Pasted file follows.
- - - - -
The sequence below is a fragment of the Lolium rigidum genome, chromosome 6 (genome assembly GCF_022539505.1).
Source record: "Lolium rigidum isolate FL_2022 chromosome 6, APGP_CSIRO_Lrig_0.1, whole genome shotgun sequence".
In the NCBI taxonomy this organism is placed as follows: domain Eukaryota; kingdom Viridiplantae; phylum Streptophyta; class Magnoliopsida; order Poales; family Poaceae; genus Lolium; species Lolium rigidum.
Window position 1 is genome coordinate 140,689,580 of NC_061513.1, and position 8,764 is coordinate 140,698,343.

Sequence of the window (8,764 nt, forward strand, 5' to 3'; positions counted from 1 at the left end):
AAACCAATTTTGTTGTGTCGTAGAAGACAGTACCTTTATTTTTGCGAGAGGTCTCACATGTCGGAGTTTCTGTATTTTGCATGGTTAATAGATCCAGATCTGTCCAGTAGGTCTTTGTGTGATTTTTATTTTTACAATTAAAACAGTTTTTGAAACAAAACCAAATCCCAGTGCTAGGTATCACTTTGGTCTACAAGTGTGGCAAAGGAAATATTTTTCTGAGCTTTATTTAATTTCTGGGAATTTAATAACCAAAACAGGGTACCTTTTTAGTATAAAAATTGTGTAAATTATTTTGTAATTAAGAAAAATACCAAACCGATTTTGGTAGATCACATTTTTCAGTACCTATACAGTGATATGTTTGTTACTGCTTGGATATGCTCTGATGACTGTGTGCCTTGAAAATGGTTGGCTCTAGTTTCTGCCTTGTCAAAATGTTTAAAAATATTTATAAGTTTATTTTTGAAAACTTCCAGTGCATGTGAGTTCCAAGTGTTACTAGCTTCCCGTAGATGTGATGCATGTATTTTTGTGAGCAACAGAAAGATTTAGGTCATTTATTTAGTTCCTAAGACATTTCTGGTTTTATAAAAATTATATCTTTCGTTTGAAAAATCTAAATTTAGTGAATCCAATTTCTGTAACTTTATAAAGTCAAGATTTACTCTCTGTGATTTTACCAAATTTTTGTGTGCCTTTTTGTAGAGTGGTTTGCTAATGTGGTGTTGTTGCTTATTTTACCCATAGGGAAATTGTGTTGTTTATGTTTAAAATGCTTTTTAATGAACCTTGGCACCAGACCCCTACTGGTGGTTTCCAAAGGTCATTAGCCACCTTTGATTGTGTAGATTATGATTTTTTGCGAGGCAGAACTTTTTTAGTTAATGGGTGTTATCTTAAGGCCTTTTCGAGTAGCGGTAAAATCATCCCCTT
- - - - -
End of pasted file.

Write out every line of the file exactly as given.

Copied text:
The sequence below is a fragment of the Lolium rigidum genome, chromosome 6 (genome assembly GCF_022539505.1).
Source record: "Lolium rigidum isolate FL_2022 chromosome 6, APGP_CSIRO_Lrig_0.1, whole genome shotgun sequence".
In the NCBI taxonomy this organism is placed as follows: domain Eukaryota; kingdom Viridiplantae; phylum Streptophyta; class Magnoliopsida; order Poales; family Poaceae; genus Lolium; species Lolium rigidum.
Window position 1 is genome coordinate 140,689,580 of NC_061513.1, and position 8,764 is coordinate 140,698,343.

Sequence of the window (8,764 nt, forward strand, 5' to 3'; positions counted from 1 at the left end):
AAACCAATTTTGTTGTGTCGTAGAAGACAGTACCTTTATTTTTGCGAGAGGTCTCACATGTCGGAGTTTCTGTATTTTGCATGGTTAATAGATCCAGATCTGTCCAGTAGGTCTTTGTGTGATTTTTATTTTTACAATTAAAACAGTTTTTGAAACAAAACCAAATCCCAGTGCTAGGTATCACTTTGGTCTACAAGTGTGGCAAAGGAAATATTTTTCTGAGCTTTATTTAATTTCTGGGAATTTAATAACCAAAACAGGGTACCTTTTTAGTATAAAAATTGTGTAAATTATTTTGTAATTAAGAAAAATACCAAACCGATTTTGGTAGATCACATTTTTCAGTACCTATACAGTGATATGTTTGTTACTGCTTGGATATGCTCTGATGACTGTGTGCCTTGAAAATGGTTGGCTCTAGTTTCTGCCTTGTCAAAATGTTTAAAAATATTTATAAGTTTATTTTTGAAAACTTCCAGTGCATGTGAGTTCCAAGTGTTACTAGCTTCCCGTAGATGTGATGCATGTATTTTTGTGAGCAACAGAAAGATTTAGGTCATTTATTTAGTTCCTAAGACATTTCTGGTTTTATAAAAATTATATCTTTCGTTTGAAAAATCTAAATTTAGTGAATCCAATTTCTGTAACTTTATAAAGTCAAGATTTACTCTCTGTGATTTTACCAAATTTTTGTGTGCCTTTTTGTAGAGTGGTTTGCTAATGTGGTGTTGTTGCTTATTTTACCCATAGGGAAATTGTGTTGTTTATGTTTAAAATGCTTTTTAATGAACCTTGGCACCAGACCCCTACTGGTGGTTTCCAAAGGTCATTAGCCACCTTTGATTGTGTAGATTATGATTTTTTGCGAGGCAGAACTTTTTTAGTTAATGGGTGTTATCTTAAGGCCTTTTCGAGTAGCGGTAAAATCATCCCCTT